So, did I intend to write a book? I did. Though, as I was writing, I never thought of it in terms of a project but rather I had a kind of story I needed to tell and I believe that poetry is able to tell a story in a particular way with particular freedoms and opportunities for surprise that no other art form offers. What makes my book a project is its narrative through-line, but the narrative here is far from being a plot but rather a kind of skeleton to hold up the eyes and ears and fingers and heart.

Why this subject (or constraint)?

The Year of What Now is about the way in which serious illness affects our lives. Whether suddenly or gradually, serious illness becomes something against which we measure our lives, as a kind of before and after, for the patient and the patients family and friends. Serious illness is so devastating, beyond its immediate physical toll, in part because it is equally personal and commonplace, which feels especially cruel.

Many of the poems concern themselves with that contrast, as played out in the hospital. To the patient, their experience is singular and potentially life-altering, while to the hospital staff each patient’s condition is one of hundreds along a tragic spectrum contained in one place. We want nothing more than to have our pain be acknowledged as unique and yet, from a medical standpoint, that would be the worst possible outcome.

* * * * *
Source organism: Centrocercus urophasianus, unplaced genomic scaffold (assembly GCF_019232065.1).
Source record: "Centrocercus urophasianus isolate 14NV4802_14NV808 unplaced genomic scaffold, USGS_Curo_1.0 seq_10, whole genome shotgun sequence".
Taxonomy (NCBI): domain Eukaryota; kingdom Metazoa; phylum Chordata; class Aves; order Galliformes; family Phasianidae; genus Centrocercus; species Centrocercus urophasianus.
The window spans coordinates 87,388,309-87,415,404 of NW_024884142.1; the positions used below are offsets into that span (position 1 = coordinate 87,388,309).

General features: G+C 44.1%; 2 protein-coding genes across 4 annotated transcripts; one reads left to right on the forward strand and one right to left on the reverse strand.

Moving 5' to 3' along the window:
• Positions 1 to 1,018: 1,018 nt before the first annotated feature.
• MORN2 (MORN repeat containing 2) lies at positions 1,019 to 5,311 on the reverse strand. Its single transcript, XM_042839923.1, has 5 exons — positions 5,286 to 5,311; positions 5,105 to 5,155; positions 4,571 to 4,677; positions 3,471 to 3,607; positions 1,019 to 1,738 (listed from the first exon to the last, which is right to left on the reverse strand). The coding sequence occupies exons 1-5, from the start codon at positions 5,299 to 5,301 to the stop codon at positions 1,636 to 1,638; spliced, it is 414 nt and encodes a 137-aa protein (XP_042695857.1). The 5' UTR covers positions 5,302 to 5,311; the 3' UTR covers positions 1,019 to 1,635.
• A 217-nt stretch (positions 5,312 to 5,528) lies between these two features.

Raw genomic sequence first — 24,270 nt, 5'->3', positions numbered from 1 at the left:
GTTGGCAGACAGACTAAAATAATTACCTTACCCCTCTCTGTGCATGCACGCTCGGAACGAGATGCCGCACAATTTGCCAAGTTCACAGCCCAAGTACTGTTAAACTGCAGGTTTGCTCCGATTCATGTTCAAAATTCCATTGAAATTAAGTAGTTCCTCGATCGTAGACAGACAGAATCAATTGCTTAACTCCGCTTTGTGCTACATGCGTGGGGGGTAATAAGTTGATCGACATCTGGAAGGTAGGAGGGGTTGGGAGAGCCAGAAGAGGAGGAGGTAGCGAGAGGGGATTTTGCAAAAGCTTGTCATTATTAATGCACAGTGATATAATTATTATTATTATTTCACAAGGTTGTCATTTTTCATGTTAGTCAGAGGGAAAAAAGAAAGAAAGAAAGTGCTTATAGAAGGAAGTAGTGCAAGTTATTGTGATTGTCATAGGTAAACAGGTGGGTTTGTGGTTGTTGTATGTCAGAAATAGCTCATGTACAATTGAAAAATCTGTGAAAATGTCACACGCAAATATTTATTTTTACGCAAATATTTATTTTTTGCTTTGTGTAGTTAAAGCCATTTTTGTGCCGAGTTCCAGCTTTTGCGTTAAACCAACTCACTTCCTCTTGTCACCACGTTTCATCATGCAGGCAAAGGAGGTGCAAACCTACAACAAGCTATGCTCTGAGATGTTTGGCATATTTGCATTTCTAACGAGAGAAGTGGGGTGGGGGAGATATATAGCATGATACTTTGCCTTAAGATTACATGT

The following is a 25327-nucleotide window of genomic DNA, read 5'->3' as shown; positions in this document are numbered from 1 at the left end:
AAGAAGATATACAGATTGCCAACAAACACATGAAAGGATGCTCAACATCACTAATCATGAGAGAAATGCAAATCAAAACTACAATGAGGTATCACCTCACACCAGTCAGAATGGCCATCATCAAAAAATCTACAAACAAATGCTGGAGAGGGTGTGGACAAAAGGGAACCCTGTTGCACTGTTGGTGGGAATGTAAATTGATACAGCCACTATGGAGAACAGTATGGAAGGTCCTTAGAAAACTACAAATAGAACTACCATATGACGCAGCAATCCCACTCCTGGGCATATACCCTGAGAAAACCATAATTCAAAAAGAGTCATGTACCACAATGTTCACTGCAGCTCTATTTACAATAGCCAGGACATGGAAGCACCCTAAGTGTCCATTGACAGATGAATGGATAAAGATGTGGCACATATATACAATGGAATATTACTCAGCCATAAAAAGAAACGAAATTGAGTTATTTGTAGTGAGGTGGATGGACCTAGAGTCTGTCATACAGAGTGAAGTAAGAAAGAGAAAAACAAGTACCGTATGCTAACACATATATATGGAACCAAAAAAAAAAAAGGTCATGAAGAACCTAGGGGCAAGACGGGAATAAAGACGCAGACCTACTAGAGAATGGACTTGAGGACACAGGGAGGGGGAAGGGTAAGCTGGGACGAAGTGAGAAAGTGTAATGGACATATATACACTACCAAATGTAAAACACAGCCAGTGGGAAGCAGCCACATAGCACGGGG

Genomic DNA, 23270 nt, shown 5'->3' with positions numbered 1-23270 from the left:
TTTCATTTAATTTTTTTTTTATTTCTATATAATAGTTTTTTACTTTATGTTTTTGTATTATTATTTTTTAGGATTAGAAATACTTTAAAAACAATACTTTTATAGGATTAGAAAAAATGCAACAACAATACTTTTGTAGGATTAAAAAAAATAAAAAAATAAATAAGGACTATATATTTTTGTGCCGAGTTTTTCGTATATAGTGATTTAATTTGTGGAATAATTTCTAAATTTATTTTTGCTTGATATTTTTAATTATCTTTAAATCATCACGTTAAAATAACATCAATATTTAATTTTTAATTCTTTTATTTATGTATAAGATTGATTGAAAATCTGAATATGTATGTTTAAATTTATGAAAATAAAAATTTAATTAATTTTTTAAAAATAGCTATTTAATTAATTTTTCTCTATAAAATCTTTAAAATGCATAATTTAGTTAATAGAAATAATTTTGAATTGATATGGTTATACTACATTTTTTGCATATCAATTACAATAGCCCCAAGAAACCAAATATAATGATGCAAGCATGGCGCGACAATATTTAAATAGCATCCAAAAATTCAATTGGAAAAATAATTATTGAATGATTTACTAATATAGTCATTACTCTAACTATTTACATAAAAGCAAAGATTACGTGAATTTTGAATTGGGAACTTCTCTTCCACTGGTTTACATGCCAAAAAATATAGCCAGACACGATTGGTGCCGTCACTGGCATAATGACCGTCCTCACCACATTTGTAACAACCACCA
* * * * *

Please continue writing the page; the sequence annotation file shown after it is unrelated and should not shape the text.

Serious illness has altered my family, the people I love, in many ways. In setting out to write this book, I meant to honor those who’ve endured if not survived and also to honor the truth of the experience without attempting to speak for anyone but myself. I think it’s a book I had been trying to write for most of my writing life but I didn’t realize it or didn’t know how.